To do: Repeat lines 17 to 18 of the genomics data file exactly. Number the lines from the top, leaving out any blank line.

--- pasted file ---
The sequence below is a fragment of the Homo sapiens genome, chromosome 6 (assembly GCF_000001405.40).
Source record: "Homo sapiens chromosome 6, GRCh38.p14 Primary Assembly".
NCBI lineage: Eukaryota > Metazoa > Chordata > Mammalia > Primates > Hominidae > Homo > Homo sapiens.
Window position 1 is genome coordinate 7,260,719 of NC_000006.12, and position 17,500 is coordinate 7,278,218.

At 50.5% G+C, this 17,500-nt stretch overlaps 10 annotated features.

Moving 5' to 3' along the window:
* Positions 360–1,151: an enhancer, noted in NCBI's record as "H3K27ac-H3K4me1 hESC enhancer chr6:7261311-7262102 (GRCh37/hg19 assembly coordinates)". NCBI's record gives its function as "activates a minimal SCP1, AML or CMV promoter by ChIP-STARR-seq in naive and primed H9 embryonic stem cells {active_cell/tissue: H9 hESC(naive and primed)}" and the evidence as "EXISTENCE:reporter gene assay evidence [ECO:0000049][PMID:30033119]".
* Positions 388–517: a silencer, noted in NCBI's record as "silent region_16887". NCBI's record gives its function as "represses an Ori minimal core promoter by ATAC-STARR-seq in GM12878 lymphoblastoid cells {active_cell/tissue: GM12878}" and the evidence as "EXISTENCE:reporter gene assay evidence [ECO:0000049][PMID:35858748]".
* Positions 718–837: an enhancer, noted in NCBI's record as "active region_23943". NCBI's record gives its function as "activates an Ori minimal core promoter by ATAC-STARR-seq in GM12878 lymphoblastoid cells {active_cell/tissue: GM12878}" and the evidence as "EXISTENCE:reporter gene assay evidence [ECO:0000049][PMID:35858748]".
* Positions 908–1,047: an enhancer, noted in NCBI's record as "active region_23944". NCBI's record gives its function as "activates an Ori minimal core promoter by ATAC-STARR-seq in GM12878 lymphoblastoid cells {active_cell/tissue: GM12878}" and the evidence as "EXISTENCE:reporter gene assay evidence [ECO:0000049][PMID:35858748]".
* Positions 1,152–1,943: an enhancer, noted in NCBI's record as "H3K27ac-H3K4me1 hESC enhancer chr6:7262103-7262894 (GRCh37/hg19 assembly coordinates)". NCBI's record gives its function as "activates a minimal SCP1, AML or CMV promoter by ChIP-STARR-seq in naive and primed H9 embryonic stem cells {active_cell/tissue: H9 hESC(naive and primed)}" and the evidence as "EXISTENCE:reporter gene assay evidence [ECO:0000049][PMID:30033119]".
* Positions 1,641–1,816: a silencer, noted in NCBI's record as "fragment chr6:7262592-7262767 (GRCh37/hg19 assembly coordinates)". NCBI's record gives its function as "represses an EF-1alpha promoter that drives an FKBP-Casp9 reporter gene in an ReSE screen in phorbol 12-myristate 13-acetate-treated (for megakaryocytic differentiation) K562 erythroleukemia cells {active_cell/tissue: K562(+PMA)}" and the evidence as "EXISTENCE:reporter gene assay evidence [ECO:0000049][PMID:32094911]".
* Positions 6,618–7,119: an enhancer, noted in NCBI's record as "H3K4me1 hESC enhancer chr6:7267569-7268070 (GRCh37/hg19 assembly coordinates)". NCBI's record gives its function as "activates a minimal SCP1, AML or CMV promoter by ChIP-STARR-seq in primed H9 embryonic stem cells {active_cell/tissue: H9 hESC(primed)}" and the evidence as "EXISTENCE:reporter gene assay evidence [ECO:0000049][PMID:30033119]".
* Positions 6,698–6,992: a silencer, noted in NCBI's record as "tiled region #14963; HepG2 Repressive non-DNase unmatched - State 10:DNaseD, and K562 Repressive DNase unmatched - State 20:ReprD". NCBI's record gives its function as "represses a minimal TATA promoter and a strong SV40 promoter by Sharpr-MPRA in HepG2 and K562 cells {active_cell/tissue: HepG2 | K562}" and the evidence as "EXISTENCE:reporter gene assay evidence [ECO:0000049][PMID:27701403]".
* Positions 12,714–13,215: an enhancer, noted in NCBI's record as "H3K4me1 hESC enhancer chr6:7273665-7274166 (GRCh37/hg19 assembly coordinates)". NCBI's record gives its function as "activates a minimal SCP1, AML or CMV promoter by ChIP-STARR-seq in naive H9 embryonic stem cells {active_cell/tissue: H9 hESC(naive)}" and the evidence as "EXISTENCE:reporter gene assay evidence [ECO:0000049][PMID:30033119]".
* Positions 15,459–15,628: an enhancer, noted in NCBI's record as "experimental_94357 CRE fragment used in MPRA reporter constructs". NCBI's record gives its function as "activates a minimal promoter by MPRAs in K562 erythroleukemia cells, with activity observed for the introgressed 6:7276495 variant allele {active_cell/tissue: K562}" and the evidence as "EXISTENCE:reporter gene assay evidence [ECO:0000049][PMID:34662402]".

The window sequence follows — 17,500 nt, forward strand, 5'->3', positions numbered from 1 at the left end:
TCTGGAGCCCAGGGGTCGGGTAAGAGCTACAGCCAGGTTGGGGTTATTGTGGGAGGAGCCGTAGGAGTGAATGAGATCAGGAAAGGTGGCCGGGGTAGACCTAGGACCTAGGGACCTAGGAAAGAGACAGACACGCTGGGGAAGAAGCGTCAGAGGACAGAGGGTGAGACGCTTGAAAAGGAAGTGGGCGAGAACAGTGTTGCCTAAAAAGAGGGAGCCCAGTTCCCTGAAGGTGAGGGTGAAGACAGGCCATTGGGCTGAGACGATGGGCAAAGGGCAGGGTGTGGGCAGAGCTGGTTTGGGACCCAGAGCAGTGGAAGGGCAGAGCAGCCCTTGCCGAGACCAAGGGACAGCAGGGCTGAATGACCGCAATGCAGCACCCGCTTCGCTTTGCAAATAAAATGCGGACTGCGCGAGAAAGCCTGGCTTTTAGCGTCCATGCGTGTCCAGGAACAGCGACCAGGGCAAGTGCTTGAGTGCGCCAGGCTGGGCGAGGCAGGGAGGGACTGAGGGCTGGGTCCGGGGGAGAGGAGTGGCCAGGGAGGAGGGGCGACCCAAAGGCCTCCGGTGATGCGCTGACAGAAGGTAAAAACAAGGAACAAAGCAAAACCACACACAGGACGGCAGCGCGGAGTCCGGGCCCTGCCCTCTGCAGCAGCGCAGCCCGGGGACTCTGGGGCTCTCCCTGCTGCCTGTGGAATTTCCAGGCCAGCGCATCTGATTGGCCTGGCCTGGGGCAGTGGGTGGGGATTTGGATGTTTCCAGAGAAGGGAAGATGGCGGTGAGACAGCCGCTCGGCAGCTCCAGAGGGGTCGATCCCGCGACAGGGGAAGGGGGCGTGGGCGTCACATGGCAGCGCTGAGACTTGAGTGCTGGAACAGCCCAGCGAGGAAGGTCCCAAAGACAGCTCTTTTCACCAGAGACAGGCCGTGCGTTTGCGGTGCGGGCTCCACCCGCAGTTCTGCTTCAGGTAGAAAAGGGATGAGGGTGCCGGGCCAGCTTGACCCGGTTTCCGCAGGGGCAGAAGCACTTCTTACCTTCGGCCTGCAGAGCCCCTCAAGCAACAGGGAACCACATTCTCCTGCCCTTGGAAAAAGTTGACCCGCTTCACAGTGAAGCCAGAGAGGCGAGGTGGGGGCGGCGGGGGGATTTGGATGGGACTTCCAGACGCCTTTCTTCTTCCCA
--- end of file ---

The window sequence follows — 17,500 nt, forward strand, 5'->3', positions numbered from 1 at the left end:
TCTGGAGCCCAGGGGTCGGGTAAGAGCTACAGCCAGGTTGGGGTTATTGTGGGAGGAGCCGTAGGAGTGAATGAGATCAGGAAAGGTGGCCGGGGTAGACCTAGGACCTAGGGACCTAGGAAAGAGACAGACACGCTGGGGAAGAAGCGTCAGAGGACAGAGGGTGAGACGCTTGAAAAGGAAGTGGGCGAGAACAGTGTTGCCTAAAAAGAGGGAGCCCAGTTCCCTGAAGGTGAGGGTGAAGACAGGCCATTGGGCTGAGACGATGGGCAAAGGGCAGGGTGTGGGCAGAGCTGGTTTGGGACCCAGAGCAGTGGAAGGGCAGAGCAGCCCTTGCCGAGACCAAGGGACAGCAGGGCTGAATGACCGCAATGCAGCACCCGCTTCGCTTTGCAAATAAAATGCGGACTGCGCGAGAAAGCCTGGCTTTTAGCGTCCATGCGTGTCCAGGAACAGCGACCAGGGCAAGTGCTTGAGTGCGCCAGGCTGGGCGAGGCAGGGAGGGACTGAGGGCTGGGTCCGGGGGAGAGGAGTGGCCAGGGAGGAGGGGCGACCCAAAGGCCTCCGGTGATGCGCTGACAGAAGGTAAAAACAAGGAACAAAGCAAAACCACACACAGGACGGCAGCGCGGAGTCCGGGCCCTGCCCTCTGCAGCAGCGCAGCCCGGGGACTCTGGGGCTCTCCCTGCTGCCTGTGGAATTTCCAGGCCAGCGCATCTGATTGGCCTGGCCTGGGGCAGTGGGTGGGGATTTGGATGTTTCCAGAGAAGGGAAGATGGCGGTGAGACAGCCGCTCGGCAGCTCCAGAGGGGTCGATCCCGCGACAGGGGAAGGGGGCGTGGGCGTCACATGGCAGCGCTGAGACTTGAGTGCTGGAACAGCCCAGCGAGGAAGGTCCCAAAGACAGCTCTTTTCACCAGAGACAGGCCGTGCGTTTGCGGTGCGGGCTCCACCCGCAGTTCTGCTTCAGGTAGAAAAGGGATGAGGGTGCCGGGCCAGCTTGACCCGGTTTCCGCAGGGGCAGAAGCACTTCTTACCTTCGGCCTGCAGAGCCCCTCAAGCAACAGGGAACCACATTCTCCTGCCCTTGGAAAAAGTTGACCCGCTTCACAGTGAAGCCAGAGAGGCGAGGTGGGGGCGGCGGGGGGATTTGGATGGGACTTCCAGACGCCTTTCTTCTTCCCA